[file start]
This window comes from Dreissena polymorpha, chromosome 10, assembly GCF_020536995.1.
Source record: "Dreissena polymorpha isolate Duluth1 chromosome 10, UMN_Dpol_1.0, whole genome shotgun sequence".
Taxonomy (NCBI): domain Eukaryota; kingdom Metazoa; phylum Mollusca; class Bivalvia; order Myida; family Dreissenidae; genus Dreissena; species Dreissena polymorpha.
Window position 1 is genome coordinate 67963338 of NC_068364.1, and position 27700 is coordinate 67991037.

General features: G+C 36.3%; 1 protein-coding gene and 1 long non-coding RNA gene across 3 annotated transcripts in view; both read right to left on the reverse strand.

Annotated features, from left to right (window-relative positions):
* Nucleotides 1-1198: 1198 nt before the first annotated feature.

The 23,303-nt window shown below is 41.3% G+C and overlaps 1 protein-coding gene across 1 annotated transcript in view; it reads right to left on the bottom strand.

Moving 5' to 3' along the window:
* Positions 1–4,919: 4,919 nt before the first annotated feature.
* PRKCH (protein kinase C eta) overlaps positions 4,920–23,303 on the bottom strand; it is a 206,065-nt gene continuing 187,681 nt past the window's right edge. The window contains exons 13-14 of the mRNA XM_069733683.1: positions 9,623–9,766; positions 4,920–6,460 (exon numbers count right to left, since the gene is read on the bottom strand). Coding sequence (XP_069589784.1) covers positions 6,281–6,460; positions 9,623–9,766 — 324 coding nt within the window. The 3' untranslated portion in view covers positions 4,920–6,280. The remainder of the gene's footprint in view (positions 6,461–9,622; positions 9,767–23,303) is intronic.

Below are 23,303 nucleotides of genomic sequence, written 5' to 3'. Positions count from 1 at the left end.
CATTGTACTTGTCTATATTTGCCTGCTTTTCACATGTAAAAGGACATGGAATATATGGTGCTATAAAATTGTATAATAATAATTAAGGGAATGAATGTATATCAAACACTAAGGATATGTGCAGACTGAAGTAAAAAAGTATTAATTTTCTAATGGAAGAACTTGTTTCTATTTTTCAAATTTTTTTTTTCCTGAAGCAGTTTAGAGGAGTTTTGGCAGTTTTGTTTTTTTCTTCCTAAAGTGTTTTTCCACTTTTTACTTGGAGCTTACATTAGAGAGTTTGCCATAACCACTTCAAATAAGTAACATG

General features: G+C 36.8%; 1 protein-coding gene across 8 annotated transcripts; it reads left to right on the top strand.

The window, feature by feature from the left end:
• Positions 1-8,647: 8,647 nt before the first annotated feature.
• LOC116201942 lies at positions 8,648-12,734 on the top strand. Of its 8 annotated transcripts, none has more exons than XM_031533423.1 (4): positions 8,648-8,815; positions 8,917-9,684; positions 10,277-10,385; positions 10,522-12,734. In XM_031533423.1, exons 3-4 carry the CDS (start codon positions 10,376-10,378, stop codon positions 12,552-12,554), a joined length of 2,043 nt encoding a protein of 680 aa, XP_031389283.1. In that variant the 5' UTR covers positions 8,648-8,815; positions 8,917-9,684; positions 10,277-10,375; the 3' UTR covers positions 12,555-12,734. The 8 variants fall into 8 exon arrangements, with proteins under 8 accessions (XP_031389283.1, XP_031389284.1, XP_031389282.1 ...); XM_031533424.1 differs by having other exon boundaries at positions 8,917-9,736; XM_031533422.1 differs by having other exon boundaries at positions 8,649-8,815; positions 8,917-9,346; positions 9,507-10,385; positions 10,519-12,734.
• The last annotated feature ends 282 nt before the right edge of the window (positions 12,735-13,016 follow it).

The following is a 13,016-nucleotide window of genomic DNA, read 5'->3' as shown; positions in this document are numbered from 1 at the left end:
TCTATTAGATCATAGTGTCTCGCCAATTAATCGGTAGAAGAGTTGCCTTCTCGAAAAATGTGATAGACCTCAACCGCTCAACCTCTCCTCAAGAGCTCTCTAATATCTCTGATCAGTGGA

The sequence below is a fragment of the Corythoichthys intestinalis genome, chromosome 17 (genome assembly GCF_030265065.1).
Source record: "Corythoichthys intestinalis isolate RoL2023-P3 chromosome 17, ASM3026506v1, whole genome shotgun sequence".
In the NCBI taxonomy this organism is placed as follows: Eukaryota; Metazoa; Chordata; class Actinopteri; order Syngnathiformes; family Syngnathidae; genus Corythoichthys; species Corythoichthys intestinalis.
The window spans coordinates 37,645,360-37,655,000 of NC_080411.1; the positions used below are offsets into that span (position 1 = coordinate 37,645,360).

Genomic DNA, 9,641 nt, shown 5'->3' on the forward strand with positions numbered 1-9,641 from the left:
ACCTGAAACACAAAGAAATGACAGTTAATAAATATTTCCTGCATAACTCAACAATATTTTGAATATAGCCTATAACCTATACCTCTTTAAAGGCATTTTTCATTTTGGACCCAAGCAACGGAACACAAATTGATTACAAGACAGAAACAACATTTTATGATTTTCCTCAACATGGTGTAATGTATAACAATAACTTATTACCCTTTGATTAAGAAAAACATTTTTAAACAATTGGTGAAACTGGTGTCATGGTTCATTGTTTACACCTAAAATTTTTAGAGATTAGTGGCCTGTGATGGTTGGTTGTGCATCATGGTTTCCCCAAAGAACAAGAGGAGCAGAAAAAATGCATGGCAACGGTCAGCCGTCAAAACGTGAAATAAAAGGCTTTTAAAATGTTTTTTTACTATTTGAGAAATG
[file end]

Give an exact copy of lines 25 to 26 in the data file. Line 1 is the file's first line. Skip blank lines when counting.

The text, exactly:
Genomic DNA, 9,641 nt, shown 5'->3' on the forward strand with positions numbered 1-9,641 from the left:
ACCTGAAACACAAAGAAATGACAGTTAATAAATATTTCCTGCATAACTCAACAATATTTTGAATATAGCCTATAACCTATACCTCTTTAAAGGCATTTTTCATTTTGGACCCAAGCAACGGAACACAAATTGATTACAAGACAGAAACAACATTTTATGATTTTCCTCAACATGGTGTAATGTATAACAATAACTTATTACCCTTTGATTAAGAAAAACATTTTTAAACAATTGGTGAAACTGGTGTCATGGTTCATTGTTTACACCTAAAATTTTTAGAGATTAGTGGCCTGTGATGGTTGGTTGTGCATCATGGTTTCCCCAAAGAACAAGAGGAGCAGAAAAAATGCATGGCAACGGTCAGCCGTCAAAACGTGAAATAAAAGGCTTTTAAAATGTTTTTTTACTATTTGAGAAATG